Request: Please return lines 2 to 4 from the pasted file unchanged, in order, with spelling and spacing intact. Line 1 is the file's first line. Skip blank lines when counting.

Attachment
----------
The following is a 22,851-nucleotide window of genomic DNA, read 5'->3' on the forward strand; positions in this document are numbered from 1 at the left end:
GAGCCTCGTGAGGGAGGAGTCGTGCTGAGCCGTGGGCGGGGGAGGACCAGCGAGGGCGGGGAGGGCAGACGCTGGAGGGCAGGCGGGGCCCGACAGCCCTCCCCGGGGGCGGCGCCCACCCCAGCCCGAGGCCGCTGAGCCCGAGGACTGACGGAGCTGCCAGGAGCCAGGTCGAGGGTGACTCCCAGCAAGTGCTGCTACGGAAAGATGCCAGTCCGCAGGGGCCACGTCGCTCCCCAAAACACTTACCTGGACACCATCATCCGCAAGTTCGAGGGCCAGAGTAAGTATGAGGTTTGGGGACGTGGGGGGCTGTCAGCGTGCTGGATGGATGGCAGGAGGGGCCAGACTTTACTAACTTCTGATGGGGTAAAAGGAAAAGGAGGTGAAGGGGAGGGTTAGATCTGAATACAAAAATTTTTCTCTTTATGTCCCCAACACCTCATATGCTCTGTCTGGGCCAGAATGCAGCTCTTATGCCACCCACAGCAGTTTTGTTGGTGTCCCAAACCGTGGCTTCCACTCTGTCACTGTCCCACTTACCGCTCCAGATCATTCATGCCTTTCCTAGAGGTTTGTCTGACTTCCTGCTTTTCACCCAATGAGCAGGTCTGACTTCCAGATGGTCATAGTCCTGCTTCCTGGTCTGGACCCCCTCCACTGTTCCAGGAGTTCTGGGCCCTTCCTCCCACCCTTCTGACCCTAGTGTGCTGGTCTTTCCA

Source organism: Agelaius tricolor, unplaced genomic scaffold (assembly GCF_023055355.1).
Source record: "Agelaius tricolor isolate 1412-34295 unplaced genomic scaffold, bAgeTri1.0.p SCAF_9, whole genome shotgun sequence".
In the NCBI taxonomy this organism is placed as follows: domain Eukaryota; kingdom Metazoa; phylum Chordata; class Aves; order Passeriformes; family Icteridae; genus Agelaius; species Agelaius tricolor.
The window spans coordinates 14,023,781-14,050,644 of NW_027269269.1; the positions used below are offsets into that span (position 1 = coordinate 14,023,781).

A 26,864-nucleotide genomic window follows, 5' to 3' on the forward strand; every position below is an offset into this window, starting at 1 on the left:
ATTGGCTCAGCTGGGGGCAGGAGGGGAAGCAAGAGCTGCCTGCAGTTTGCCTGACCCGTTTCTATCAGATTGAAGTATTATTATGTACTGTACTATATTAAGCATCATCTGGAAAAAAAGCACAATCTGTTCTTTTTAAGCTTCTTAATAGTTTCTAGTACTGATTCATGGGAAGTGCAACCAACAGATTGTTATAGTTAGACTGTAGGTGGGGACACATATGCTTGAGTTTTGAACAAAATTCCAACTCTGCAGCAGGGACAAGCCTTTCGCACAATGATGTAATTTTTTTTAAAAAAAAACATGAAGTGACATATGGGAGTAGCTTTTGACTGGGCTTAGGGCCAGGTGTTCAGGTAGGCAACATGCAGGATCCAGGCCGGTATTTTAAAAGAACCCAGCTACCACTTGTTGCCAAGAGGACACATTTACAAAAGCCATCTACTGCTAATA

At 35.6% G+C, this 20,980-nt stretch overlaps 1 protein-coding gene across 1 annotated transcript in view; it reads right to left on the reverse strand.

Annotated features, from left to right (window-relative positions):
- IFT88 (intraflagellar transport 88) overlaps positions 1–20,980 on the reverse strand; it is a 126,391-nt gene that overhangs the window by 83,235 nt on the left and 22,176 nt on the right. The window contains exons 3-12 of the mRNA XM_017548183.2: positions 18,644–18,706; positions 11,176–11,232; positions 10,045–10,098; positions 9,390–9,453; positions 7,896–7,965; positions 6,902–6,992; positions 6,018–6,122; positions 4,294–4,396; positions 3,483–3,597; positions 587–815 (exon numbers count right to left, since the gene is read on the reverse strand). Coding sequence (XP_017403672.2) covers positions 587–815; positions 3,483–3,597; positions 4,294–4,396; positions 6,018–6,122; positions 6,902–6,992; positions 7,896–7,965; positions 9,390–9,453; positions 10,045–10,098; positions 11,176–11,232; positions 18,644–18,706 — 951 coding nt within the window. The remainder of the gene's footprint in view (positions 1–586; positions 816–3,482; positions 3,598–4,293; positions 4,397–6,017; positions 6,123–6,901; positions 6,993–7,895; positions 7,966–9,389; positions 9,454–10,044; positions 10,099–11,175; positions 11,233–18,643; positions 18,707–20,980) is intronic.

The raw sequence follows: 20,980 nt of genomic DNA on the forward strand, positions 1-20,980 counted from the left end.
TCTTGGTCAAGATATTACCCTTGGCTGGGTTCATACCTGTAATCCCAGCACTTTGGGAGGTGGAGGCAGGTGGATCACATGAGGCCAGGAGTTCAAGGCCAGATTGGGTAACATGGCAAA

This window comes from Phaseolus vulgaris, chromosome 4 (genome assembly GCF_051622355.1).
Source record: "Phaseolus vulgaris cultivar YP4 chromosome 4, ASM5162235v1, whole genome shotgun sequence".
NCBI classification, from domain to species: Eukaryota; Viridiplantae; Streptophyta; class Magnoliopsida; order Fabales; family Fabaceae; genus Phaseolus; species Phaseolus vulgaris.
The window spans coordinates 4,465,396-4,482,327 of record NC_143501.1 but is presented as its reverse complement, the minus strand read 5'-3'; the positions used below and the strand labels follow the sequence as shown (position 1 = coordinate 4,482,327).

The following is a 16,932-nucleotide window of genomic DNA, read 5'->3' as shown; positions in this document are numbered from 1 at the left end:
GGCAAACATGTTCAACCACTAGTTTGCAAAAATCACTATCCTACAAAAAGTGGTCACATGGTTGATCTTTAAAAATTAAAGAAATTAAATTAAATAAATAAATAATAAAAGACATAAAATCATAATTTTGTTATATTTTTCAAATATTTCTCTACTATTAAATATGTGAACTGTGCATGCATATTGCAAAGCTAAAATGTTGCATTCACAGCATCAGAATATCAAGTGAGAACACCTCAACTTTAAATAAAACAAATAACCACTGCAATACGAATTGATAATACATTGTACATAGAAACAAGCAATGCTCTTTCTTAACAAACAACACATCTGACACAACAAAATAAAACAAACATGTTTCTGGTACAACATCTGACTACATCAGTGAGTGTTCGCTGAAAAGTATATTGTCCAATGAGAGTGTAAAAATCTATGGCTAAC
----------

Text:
GAGCCTCGTGAGGGAGGAGTCGTGCTGAGCCGTGGGCGGGGGAGGACCAGCGAGGGCGGGGAGGGCAGACGCTGGAGGGCAGGCGGGGCCCGACAGCCCTCCCCGGGGGCGGCGCCCACCCCAGCCCGAGGCCGCTGAGCCCGAGGACTGACGGAGCTGCCAGGAGCCAGGTCGAGGGTGACTCCCAGCAAGTGCTGCTACGGAAAGATGCCAGTCCGCAGGGGCCACGTCGCTCCCCAAAACACTTACCTGGACACCATCATCCGCAAGTTCGAGGGCCAGAGTAAGTATGAGGTTTGGGGACGTGGGGGGCTGTCAGCGTGCTGGATGGATGGCAGGAGGGGCCAGACTTTACTAACTTCTGATGGGGTAAAAGGAAAAGGAGGTGAAGGGGAGGGTTAGATCTGAATACAAAAATTTTTCTCTTTATGTCCCCAACACCTCATATGCTCTGTCTGGGCCAGAATGCAGCTCTTATGCCACCCACAGCAGTTTTGTTGGTGTCCCAAACCGTGGCTTCCACTCTGTCACTGTCCCACTTACCGCTCCAGATCATTCATGCCTTTCCTAGAGGTTTGTCTGACTTCCTGCTTTTCACCCAATGAGCAGGTCTGACTTCCAGATGGTCATAGTCCTGCTTCCTGGTCTGGACCCCCTCCACTGTTCCAGGAGTTCTGGGCCCTTCCTCCCACCCTTCTGACCCTAGTGTGCTGGTCTTTCCA

Source organism: Agelaius tricolor, unplaced genomic scaffold (assembly GCF_023055355.1).
Source record: "Agelaius tricolor isolate 1412-34295 unplaced genomic scaffold, bAgeTri1.0.p SCAF_9, whole genome shotgun sequence".